Roti canai, a popular flatbread, is traditionally made by Indians and Indian-Muslims. So, when a Chinese makes roti canai, he literally breaks tradition.
Former rubber tapper and odd job worker Chang Wah Tey, 65, loves roti canai so much that he not only learnt how to make it, he opened a coffeeshop to sell it.
Chang of Kampung Tengah in Segamat, Johor, has been making roti canai for the past 18 years.
“The coffeeshop has no signage but locals know it as Kampung Tengah Roti Canai,” said the father-of-four in a telephone interview. The coffeeshop is open daily unless Chang and his wife go on holidays.
He learnt to make roti canai from an Indian-Muslim friend for four months prior to starting his business. (Thrice weekly, he spent three hours learning how to make the bread.)
He used to make roti canai with ghee (clarified butter) but over time, he switched to vegetable cooking oil.
“My customers dislike the taste of ghee and think that it will raise cholesterol levels,” said Chang who sells his roti canai for RM1.30 each. He also sells roti telur and roti sardin. Indeed, the size of his roti canai is bigger and it’s tasty.
In addition to dhall (lentil gravy), which often accompanies roti canai, he also has fish curry and sambal. Egg and sardine toasted sandwiches are also on the menu.
An early riser, Chang’s shop is open from 6.30am to 11.30am. During his rubber tapping days, he also woke up early.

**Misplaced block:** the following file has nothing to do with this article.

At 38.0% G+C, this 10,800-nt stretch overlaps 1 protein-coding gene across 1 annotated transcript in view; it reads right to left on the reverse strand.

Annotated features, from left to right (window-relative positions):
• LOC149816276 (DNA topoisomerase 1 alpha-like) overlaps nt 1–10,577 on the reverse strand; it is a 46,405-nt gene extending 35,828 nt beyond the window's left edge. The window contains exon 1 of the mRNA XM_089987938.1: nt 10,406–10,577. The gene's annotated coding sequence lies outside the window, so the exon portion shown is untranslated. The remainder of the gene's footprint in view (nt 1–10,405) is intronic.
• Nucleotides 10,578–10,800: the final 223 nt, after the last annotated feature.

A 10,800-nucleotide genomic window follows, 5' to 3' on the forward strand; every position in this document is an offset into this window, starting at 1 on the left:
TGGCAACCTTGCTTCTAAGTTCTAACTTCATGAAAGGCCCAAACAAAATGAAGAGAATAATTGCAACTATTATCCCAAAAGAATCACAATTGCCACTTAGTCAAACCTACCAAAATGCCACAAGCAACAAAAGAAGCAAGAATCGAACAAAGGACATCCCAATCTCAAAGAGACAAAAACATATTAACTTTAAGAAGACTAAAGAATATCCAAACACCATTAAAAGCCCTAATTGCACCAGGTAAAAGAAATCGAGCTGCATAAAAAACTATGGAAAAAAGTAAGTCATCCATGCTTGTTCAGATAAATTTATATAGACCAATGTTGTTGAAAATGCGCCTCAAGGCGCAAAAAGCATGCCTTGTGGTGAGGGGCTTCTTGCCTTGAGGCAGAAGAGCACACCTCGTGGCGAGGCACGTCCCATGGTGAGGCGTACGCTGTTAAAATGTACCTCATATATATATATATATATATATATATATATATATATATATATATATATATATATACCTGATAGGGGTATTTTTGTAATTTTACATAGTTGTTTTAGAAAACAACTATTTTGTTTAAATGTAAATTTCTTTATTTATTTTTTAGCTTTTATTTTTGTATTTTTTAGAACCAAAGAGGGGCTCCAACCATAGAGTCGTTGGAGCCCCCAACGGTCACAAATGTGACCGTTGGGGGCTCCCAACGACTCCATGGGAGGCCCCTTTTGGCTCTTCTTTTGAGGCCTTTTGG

“The working hours are almost the same – working in the rubber estate and operating a coffeeshop. As a rubber tapper, I started tapping rubber from 5.30am until 11.30am,” said Chang .
Only two sons Chen Den, 37, and Chen Yunn, 33, are interested to learn the trade from him. Another son works in a glass factory. His only daughter is married.
With age catching up, Chang is glad that his sons are helping him run the family business. They started to pitch in a decade ago. Between them, they make about 300 roti canai a day and more on weekends.
His wife also helps by making beverages like coffee, tea and barley.
Chang’s clients are mostly Chinese and Indians.
“There are many roti canai shops run by Indians and Malays too,” he said. But the humble and friendly senior is not at all fretful about the competition.
He brushes it off, saying: “Customers have their preference on which roti canai stall they want to frequent.”
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Published at Sat, 05 Aug 2017 01:15:00 +0000